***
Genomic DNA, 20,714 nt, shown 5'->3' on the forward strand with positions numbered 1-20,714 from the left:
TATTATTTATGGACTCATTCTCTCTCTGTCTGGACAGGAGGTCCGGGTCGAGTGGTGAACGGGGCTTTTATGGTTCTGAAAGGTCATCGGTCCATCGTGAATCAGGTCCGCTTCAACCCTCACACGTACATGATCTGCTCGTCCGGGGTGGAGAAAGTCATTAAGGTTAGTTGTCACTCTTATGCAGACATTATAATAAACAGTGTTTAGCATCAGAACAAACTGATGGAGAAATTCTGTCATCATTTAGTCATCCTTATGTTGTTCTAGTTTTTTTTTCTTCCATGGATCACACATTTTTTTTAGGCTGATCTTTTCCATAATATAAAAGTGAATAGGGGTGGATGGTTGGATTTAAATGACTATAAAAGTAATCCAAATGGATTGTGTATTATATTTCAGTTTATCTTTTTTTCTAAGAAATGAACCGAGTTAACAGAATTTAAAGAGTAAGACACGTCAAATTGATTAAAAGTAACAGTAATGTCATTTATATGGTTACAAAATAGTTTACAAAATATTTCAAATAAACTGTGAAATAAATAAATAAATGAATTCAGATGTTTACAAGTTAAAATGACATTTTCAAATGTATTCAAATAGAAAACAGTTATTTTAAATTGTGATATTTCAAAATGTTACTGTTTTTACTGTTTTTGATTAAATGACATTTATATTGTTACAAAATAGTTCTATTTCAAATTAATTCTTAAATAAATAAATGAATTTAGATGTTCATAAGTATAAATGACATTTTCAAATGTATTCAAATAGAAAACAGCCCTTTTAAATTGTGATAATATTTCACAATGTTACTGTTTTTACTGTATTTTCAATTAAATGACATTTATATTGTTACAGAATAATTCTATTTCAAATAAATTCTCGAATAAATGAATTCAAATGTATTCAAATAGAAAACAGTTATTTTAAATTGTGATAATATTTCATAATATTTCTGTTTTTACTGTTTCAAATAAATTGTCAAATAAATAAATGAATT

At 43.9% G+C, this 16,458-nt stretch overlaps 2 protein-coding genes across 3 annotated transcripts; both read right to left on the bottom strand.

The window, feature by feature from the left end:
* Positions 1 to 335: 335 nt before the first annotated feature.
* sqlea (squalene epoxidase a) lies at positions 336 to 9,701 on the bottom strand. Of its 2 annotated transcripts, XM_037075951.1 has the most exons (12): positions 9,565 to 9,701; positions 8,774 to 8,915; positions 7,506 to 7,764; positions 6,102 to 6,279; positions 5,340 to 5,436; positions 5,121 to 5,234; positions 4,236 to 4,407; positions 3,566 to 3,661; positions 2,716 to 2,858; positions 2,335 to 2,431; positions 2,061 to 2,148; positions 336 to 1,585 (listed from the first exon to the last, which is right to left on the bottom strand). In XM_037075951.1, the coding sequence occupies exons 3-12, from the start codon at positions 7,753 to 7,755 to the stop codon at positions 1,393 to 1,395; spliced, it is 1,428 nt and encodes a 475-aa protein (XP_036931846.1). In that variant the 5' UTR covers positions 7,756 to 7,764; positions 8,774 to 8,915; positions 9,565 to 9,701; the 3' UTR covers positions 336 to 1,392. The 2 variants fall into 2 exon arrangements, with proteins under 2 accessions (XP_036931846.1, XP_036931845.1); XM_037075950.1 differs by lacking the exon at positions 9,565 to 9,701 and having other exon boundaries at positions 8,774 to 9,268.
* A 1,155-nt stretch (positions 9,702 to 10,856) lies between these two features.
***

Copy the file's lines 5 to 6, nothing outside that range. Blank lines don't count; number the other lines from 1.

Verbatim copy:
* Positions 1 to 335: 335 nt before the first annotated feature.
* sqlea (squalene epoxidase a) lies at positions 336 to 9,701 on the bottom strand. Of its 2 annotated transcripts, XM_037075951.1 has the most exons (12): positions 9,565 to 9,701; positions 8,774 to 8,915; positions 7,506 to 7,764; positions 6,102 to 6,279; positions 5,340 to 5,436; positions 5,121 to 5,234; positions 4,236 to 4,407; positions 3,566 to 3,661; positions 2,716 to 2,858; positions 2,335 to 2,431; positions 2,061 to 2,148; positions 336 to 1,585 (listed from the first exon to the last, which is right to left on the bottom strand). In XM_037075951.1, the coding sequence occupies exons 3-12, from the start codon at positions 7,753 to 7,755 to the stop codon at positions 1,393 to 1,395; spliced, it is 1,428 nt and encodes a 475-aa protein (XP_036931846.1). In that variant the 5' UTR covers positions 7,756 to 7,764; positions 8,774 to 8,915; positions 9,565 to 9,701; the 3' UTR covers positions 336 to 1,392. The 2 variants fall into 2 exon arrangements, with proteins under 2 accessions (XP_036931846.1, XP_036931845.1); XM_037075950.1 differs by lacking the exon at positions 9,565 to 9,701 and having other exon boundaries at positions 8,774 to 9,268.